In the world of truth, the place we all go after life on earth, what counts is the lasting impact we had on the world. It is the achievements of the soul, not of the body, that remain beyond the grave. The money we make, the holidays we go on, the food we eat and the games we play - these are all flowers that die along with us. But the good deeds we do, the love we show to others, the light we bring to the world, these are eternal stones that never die.

If you want to honour your grandmother, take the money you would have spent on flowers for her and give it to charity in her memory. And take a modest stone that cost you nothing, and place it on her grave, to tell her that though she is gone, the impact she had on you is everlasting.

Wednesday, April 21, 2010

Voices of the Past with Professor Elie Wiesel

Beyond Never Again: Voices of the Past with Professor Elie Wiesel from on Vimeo.

This is not a course about the past...

The Holocaust, more than any other event in recent history, forces us to grapple with the existence of evil and suffering. It challenges us to find faith and optimism in the face of devastation and despair. And it humbles us as we encounter heroes of the spirit who fought for truth and decency in the darkest of times.

As Jews living in the 21st century, we can sometimes feel detached from the Holocaust and prefer to focus on a bright future than dwell on past atrocities. Why focus on tragedy when there is so much positivity to celebrate?

But what is it deterring us from focusing on issues of suffering? Are we too disturbed by questions of injustice, of pain, of natural disasters, of the unfairness of certain individuals dominating and terrorizing the lives of others? Are we afraid to face reality? Is it because we have deep-rooted questions that remain unanswered?

Join the Chabad Jewish Learning Institute (JLI) for a six-week course entitled “Beyond Never Again: How the Holocaust Speaks to Us Today.” It is NOT a course about history, genocide, or the many horrors and atrocities of the Holocaust. It is an uplifting course about optimism, and maintaining hope through difficult times. It is a course about discovery, about uncovering the transcendent Jewish spirit that the Nazis, try as they did, were unable to break. It is a course full of uplifting positivity and optimism for the contemporary-minded Jew.

Life inevitably presents us with real challenges, some of which may seem insurmountable. In the course, we will explore the ways in which the Holocaust continues to affect our daily life interactions and colors what it means to live as Jews today. Beyond Never Again, will look beyond the Holocaust, to create an atmosphere in which our deepest moral questions can be raised without fear and in real hope of finding meaningful responses.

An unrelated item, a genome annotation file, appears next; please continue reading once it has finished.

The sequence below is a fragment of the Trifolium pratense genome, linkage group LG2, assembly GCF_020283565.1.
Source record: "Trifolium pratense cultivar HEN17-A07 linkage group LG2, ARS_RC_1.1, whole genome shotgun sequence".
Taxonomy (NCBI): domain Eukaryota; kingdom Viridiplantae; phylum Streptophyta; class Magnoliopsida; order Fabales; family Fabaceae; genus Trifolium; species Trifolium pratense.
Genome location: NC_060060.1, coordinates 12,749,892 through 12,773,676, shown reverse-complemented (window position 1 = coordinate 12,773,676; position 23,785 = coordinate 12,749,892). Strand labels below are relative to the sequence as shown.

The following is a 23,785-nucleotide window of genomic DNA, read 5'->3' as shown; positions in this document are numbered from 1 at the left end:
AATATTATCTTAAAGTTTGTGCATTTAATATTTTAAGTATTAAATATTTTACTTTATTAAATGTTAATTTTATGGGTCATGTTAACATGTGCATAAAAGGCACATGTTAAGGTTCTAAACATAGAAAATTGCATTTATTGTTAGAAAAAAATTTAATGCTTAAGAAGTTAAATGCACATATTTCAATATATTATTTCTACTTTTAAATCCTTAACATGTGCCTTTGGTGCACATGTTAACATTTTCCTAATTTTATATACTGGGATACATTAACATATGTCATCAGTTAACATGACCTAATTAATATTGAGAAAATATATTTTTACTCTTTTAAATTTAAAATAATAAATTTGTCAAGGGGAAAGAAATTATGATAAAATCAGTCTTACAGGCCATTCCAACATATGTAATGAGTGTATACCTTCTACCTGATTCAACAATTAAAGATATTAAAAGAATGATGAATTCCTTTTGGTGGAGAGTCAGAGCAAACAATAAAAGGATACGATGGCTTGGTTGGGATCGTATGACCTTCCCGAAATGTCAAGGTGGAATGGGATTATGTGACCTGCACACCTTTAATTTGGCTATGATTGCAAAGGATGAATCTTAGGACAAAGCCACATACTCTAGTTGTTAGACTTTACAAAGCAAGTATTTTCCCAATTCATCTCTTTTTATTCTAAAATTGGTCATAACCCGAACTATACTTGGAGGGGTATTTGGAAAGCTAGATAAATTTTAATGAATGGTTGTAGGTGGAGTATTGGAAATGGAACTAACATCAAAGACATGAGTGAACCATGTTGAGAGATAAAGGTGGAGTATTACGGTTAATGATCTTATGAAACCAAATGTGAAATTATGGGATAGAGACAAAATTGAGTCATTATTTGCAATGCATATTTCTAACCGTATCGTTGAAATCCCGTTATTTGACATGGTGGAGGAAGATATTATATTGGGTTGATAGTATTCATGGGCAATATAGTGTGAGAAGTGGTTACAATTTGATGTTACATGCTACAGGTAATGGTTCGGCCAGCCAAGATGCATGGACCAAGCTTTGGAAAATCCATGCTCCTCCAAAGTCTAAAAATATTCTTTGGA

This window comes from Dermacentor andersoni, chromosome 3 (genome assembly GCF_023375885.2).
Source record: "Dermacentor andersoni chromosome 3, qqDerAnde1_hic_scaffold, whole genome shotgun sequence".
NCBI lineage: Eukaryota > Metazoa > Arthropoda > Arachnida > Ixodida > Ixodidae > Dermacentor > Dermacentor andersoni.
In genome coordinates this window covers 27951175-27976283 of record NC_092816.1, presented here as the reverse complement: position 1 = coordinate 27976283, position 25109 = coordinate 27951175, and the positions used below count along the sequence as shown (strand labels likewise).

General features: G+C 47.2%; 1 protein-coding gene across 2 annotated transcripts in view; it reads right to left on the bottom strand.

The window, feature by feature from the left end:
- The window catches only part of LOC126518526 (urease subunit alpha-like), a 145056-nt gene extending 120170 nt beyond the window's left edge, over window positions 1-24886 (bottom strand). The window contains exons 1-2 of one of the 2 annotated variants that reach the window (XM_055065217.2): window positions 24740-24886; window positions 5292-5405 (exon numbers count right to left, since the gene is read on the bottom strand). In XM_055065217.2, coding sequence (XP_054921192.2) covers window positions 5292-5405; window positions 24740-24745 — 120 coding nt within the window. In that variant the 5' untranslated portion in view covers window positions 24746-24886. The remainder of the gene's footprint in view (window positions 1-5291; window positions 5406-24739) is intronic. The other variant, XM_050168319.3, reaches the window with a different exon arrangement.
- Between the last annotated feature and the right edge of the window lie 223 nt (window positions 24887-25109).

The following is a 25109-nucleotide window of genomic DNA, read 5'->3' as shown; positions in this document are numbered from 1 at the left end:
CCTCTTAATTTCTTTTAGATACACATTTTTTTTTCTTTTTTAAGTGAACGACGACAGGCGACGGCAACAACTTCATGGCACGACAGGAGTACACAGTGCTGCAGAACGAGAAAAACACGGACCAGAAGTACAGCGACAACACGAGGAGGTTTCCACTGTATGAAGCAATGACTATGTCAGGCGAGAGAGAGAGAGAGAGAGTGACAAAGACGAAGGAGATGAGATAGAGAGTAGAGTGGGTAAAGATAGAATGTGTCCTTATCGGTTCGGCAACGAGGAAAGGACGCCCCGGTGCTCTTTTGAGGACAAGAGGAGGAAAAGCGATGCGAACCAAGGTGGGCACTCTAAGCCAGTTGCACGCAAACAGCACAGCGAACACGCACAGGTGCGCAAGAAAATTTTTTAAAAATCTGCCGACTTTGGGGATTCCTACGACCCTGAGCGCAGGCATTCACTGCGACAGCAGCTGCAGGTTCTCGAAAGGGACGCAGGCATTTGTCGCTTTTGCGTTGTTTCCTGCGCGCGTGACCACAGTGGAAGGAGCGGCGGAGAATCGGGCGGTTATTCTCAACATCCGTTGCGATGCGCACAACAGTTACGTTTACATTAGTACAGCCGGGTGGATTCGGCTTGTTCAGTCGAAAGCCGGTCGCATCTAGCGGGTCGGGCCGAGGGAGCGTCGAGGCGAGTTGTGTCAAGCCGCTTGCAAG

The course is starting next week Tuesday, April 27 at the Chabad Torah Centre, so I encourage you to register today. Please visit for more information.

See you there!

Tuesday, April 13, 2010

The difference between Answer and Response

Answer, is academically removing a difficulty or contradiction.

Response is doing my best to right the wrong, to fixing that which is broken.

To find an Answer to something that bothers my brain I click on Google, or pull out an encyclopedia.

To find a Response to something which bothers my heart, my soul or my conscience, I must search within. I must challenge myself to do whatever I can to make things at least a little better.

If we were computers, answers would reign supreme.

But we are not machines, we are humans. There are occasions when answers fall short, when what is really being sought is a response.

If someone were to intellectually explain why the Holocaust occurred, would it bother you less that 1.5 million children were brutally murdered?

"Why do the righteous suffer?" was couched by Job not as a question requiring an answer, but as a challenge requiring a response.

A challenge to G-d and a challenge to humanity - his friends who were too quick to "understand" and even justify his suffering.

It did not require an answer - but a response.

The Holocaust is the greatest question, challenge, that humanity has ever faced. It requires a response from humanity; it demands a response from G-d.

But suffering is not limited to the Holocaust. We all know people who have suffered greatly, dare we say unfairly, in their own lives. How should we respond to that suffering?

As part of our Holocaust Awareness Initiative, I encourage you to seriously consider registering for our new JLI course - "Beyond Never Again - How the Holocaust Speaks To Us Today". Created by the Chabad Jewish Learning Institute (JLI), the world's largest network of adult Jewish education, Beyond Never Again has won support from the United States Holocaust Memorial Museum, Yad Vashem, The Simon Wiesenthal Centre and Simon Wiesenthal himself, together with more than 100 centers and institutes devoted to studying the Holocaust around the world.

For further information, please visit